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HR needs to change to survive

Recent comments on the future of HR from senior professionals in the public sector, both HR and indeed non HR, suggest that the future of HR hangs in the balance in many ways. Deep cuts have to be made in expenditure and these will be made on the basis of impact on front line services and cost benefit. Both of these present even good HR functions with a challenge, let alone those not performing well. HR itself is not a visible front line service so must prove it delivers value essential to the delivery of those services and in a way that has a positive cost benefit.

There are significant specific challenges ahead, for example in the NHS Primary Care Trusts which have to reduce management spend by 30%. Where is the "fat" likely to be perceived by the Chief Executive and Finance Director to be? Front line activity or HR? The past failure of HR to credibly present its clear organisational and bottom line value has now come back to haunt many in HR, justifiably so some might say.

How many HR functions have presented a clear case to their FD on the financial value they are likely to be adding? How many have identified specific initiatives that have delivered specific value to improve service to end users or customers? 

I have delivered many presentations on the organisational and bottom line value of some of the things HR does, eg leadership, engagement and alignment of effort, to non HR audiences, mainly Finance Directors, Chief Executives and NEDs. These senior people tell me that virtually all the information I introduce on the Return on Investment from this activity is new to them. They ask why their HR functions have not given them this already. To that question I have no answer. 

Those outside HR have a number of perfectly logical arguments to remove HR from the scene almost totally. Many quote the Armed Forces who are able to do such amazing tasks and succeed without almost any HR function at all save a minimal pay and record keeping function. How can this possibly work? Should there not be HR business partners running round in uniform at the front line? One reason it works is because there is total clarity of role around who does what with people and the line managers, ie officers and NCOs, take full responsibility for their people unlike some non Forces line managers.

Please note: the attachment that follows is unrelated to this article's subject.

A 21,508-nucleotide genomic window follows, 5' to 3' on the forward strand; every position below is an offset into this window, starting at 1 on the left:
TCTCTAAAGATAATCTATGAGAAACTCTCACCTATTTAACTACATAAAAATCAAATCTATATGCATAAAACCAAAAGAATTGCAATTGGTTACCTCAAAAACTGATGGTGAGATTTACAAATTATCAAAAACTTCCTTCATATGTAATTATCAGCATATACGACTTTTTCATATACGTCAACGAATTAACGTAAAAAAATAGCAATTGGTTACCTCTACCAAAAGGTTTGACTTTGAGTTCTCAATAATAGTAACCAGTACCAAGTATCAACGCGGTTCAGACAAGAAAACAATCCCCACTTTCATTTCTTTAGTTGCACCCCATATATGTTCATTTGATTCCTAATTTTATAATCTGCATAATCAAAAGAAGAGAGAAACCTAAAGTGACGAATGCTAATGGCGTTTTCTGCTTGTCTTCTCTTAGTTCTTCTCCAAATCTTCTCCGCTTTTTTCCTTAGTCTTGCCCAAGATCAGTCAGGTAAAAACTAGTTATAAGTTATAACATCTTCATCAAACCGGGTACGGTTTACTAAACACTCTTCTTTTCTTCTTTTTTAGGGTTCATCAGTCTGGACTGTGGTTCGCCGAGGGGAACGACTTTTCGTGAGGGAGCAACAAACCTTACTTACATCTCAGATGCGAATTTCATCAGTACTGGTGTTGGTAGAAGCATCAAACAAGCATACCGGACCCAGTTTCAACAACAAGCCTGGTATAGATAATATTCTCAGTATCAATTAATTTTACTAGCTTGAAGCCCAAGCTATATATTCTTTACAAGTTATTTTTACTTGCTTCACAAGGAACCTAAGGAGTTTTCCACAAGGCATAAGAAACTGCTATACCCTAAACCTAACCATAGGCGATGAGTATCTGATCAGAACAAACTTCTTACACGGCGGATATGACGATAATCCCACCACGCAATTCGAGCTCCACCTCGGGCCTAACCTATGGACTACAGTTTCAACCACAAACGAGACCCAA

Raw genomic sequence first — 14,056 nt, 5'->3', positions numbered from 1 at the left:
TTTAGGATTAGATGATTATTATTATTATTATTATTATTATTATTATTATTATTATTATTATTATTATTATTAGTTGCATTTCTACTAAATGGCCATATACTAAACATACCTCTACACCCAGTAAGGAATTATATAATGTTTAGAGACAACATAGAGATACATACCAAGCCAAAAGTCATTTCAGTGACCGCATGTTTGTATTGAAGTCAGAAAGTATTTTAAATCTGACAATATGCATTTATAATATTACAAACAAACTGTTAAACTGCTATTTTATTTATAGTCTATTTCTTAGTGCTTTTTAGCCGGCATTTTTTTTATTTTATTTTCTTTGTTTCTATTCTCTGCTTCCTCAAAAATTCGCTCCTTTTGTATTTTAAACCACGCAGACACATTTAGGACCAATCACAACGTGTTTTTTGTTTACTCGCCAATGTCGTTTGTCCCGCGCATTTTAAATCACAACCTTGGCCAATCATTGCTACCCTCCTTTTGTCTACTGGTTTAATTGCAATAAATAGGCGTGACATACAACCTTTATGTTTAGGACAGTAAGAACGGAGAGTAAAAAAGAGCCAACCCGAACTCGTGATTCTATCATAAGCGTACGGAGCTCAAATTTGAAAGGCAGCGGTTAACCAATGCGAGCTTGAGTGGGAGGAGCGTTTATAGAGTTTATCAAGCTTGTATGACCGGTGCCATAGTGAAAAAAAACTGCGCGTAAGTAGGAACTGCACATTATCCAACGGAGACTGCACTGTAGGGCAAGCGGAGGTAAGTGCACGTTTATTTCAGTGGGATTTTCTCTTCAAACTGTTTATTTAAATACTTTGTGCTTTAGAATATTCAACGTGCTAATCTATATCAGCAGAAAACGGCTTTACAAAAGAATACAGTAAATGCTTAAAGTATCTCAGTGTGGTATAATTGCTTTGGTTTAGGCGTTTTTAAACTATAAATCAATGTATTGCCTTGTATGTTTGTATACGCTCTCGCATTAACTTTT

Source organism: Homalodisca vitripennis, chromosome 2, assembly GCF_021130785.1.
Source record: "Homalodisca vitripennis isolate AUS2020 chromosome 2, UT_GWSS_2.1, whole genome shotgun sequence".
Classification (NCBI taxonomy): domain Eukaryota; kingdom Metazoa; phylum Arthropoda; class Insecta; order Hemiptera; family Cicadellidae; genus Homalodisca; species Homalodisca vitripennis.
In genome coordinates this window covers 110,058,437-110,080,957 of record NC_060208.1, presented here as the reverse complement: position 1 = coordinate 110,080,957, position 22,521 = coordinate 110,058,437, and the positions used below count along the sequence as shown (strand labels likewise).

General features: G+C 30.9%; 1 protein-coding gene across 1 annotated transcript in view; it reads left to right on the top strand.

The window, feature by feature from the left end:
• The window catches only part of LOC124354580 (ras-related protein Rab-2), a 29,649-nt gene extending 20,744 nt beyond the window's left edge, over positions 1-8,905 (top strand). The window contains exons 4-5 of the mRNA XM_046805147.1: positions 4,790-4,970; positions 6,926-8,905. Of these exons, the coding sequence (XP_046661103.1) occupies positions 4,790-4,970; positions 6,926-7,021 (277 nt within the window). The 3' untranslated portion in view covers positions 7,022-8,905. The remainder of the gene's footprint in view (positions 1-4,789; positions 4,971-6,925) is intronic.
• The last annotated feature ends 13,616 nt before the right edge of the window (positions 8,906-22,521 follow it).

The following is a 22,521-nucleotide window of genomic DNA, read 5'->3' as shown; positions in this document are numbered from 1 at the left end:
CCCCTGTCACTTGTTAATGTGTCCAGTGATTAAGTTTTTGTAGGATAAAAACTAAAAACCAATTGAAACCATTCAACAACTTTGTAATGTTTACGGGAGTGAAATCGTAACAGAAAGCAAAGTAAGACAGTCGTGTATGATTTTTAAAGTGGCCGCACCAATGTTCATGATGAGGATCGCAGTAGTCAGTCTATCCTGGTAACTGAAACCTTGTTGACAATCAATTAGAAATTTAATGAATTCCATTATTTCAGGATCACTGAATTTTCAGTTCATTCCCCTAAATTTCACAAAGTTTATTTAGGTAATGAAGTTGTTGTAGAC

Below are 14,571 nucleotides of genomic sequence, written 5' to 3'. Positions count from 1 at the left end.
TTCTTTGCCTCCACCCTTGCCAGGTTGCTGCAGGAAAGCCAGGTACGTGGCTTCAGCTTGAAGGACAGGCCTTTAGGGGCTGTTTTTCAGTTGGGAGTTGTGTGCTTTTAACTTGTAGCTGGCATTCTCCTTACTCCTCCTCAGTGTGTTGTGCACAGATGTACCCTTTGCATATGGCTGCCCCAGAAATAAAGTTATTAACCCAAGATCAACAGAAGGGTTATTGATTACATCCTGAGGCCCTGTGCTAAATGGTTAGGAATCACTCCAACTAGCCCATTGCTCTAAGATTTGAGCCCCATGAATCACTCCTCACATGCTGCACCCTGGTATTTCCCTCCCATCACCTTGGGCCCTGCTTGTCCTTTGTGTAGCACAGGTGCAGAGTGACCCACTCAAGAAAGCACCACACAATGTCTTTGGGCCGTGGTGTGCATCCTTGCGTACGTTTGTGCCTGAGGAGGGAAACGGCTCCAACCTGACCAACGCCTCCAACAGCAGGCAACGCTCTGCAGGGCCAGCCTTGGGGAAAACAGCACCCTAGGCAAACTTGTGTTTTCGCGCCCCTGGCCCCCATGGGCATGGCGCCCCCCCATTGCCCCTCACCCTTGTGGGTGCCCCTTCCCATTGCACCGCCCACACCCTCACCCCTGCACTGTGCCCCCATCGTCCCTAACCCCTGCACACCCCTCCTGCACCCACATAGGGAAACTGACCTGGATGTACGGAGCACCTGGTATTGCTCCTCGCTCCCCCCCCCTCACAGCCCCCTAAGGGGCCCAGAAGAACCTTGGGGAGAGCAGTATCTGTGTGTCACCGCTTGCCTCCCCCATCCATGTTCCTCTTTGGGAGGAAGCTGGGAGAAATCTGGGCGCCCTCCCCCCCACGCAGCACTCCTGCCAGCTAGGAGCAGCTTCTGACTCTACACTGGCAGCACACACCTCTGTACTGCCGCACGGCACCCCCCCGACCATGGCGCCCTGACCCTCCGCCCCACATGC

It could be argued that the HR function should put itself out of a job if it did its job properly. With great leaders at all levels in the organisation inspiring, transforming and driving performance why do you need HR Business Partners? So if there is an initial implementation of a good quality system to develop leaders, engage and align staff to critical organisational deliverables, which is then handed over to and run by those leaders, you could argue that HR becomes a minimal transactional service team with occasional transformational input in times of specific need. This latter component could be provided just as well via high quality external as well as internal support. Using outsourced service centres transactional delivery could be provided as well. Thus do we really need internal HR functions at all? some might ask.    

How have we got to this point anyway? A major problem is that the value added from HR activity in not naturally clear to those not in HR. The value delivered needs to be identified, quantified, communicated and used as a launch pad for the next step to achieve your vision. What is this Vision?  Those who say it’s to create a great HR system have already missed the point. It’s to make the organisation perform at its best through its people, not just to have a great HR system.   

Yes, possibly some HR functions are too big for what they have to deliver. Some are too big as they have to deliver things they shouldn’t deliver, some are the right size but delivering the wrong things, some are even too small to effectively deliver what they are asked for. HR functions come in a myriad of forms even in the same industries or sectors. So what does HR need to do so survive, in both public and private sector?

  1. Propose change and savings before they are thrust upon you. Assess what HR is really there for and deliver appropriate structure and strategy. 
  2. Proactively focus on key organisational deliverables above all else.
  3. Forget HR best practice. First deliver what needs to be there to get the job done, then add to it step by step to become top quality.   
  4. Communicate in a clear, concise and business focused way.
  5. Repeatedly demonstrate the organisational benefit of HR delivery every day.
  6. Make sure line managers take on their responsibilities for people.
  7. Keep it simple. Look for easy wins and low cost but high quality solutions.
  8. Increase the effort on relationship building with key organisational players.  They need to be your champions not your critics in these difficult times.

The next few years is going to be a rollercoaster for HR, especially in the public sector.  This time we have to get it right or in the future HR may not be there at all.               

Chris Roebuck is Visiting Professor of Transformational Leadership at Cass Business School London and has held senior HR roles in London Underground, KPMG, HSBC and UBS.